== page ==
When Mental Illness Is in Disguise
Obsessive-compulsive disorder (OCD) does not always flip light switches, count posts or line things up in rows. Sometimes OCD is becoming actively uncomfortable and antsy if someone else is sitting in the spot where you expected to sit. This discomfort may cause you to lash out in anger. OCD can be carrying all of your books and school papers in your arms because that’s the only way you can be sure you have everything. OCD can be not throwing away any school papers and carrying them all in an ever-growing stack because it would be terrible to not be prepared should the teacher ask students to pull out an old assignment from three months ago.
OCD can be wrapping every thought with a cloud of tangential and descriptive information which obscures the thing you want to tell other people. Only you can’t skip any of the information because it’s all connected. And if anyone tries to interrupt the thing you’re saying, you get angry, because you weren’t finished, and the thing you were saying is important and must be completed. OCD can be correcting the pronunciations of the people around you because if a word is said wrong, your brain cannot let go of that word until it is spoken correctly. One of these things is a quirk; all of these things together is a disorder that affects pretty much every hour of every day and every relationship in your life. OCD can look like disobedient defiance, rudeness and disrespect.
Anxiety does not always worry about things. Sometimes anxiety is a heart that races and palpitates even though there is nothing going on and the person feels calm. Anxiety can be feeling antsy and agitated, like post-adrenaline shakes, even though nothing happened. Anxiety can be imagining a dozen possible futures and making plans to be prepared for all of them. Anxiety can be hyper-organization that other people praise, and which is actually useful, except that it never allows rest, vacation or breaks. Anxiety can be needing to leave an event because there are too many people moving around and talking, making you unable to track everything. And you have to track everything, because if something goes wrong, you must be ready for it. Anxiety can be skipping work opportunities because they require face-to-face interaction. Anxiety can be checking up on other people’s work until they get annoyed with you, but you can’t not check because you have to be prepared if they didn’t do their job. Anxiety can look like a nagging and controlling personality.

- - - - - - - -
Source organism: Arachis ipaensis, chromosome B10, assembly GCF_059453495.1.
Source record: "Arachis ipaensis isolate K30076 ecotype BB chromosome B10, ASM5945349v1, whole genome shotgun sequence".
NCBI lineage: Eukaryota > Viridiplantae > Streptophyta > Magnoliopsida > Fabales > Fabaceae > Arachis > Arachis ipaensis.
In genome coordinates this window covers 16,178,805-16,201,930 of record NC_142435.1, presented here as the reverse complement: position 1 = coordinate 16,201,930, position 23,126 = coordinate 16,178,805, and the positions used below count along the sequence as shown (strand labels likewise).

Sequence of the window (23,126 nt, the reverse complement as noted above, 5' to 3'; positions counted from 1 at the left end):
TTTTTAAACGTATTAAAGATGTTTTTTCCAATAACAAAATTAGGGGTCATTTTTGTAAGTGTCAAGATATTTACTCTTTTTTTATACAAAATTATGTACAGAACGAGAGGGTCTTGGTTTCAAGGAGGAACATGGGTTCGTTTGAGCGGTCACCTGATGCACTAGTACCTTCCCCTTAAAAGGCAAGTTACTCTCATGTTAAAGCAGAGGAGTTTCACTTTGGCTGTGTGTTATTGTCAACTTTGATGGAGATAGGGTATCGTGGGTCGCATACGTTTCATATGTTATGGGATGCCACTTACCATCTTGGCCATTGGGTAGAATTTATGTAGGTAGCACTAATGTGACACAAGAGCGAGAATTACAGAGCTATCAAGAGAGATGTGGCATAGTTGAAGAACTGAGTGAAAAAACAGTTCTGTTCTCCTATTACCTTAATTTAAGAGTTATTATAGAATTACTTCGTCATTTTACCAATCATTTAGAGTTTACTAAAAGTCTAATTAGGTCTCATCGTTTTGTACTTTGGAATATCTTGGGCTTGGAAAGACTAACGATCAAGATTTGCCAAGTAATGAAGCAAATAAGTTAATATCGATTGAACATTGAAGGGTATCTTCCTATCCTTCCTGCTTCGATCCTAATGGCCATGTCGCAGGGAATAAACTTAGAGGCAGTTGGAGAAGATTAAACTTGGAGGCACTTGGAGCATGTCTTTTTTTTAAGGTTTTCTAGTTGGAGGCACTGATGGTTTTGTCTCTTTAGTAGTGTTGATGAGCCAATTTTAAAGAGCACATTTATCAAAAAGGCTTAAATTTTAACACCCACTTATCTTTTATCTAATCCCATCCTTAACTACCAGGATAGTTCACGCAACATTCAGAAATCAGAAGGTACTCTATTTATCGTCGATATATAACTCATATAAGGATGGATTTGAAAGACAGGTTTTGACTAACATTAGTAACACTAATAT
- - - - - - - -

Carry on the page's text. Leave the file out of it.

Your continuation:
Depression does not always stay at home lying in bed in a pit of despair. It is not always dramatic or suicidal. Depression can be doing all the tasks that are required of you but enjoying none of them. Depression can be feeling like things will never be better than they are now. Depression can be binge-watching television shows on Netflix, because then you don’t have to listen to your own thoughts. Depression can be playing endless games of solitaire to fill the spaces between required activities. Depression can be deciding to stay home rather than go out with friends because being social sounds too exhausting. Depression can be having friends drift away because you’re not the person you used to be and you don’t have the emotional energy needed to maintain the friendships.
Depression can be crying at seemingly random times over things which wouldn’t normally cause tears, like a happy song playing, or the store being out of the cereal you like. Depression can be a messy house because you only have so much energy to do things and laundry didn’t make the list this week. Depression can be not bothering to brush your hair or change clothes because it is too much work. Depression can look like a person who is standoffish, slovenly and unfriendly.
So if you have to deal with a person and they are awkward, rude, nagging, standoffish or negligent, pause a moment before you condemn them. It may be that they do have the character flaw you perceive in them. Or it may be that the person is fighting a daily battle you can’t see, and they need your compassion instead of your anger.
A version of this post originally appeared on One Cobble at a Time.
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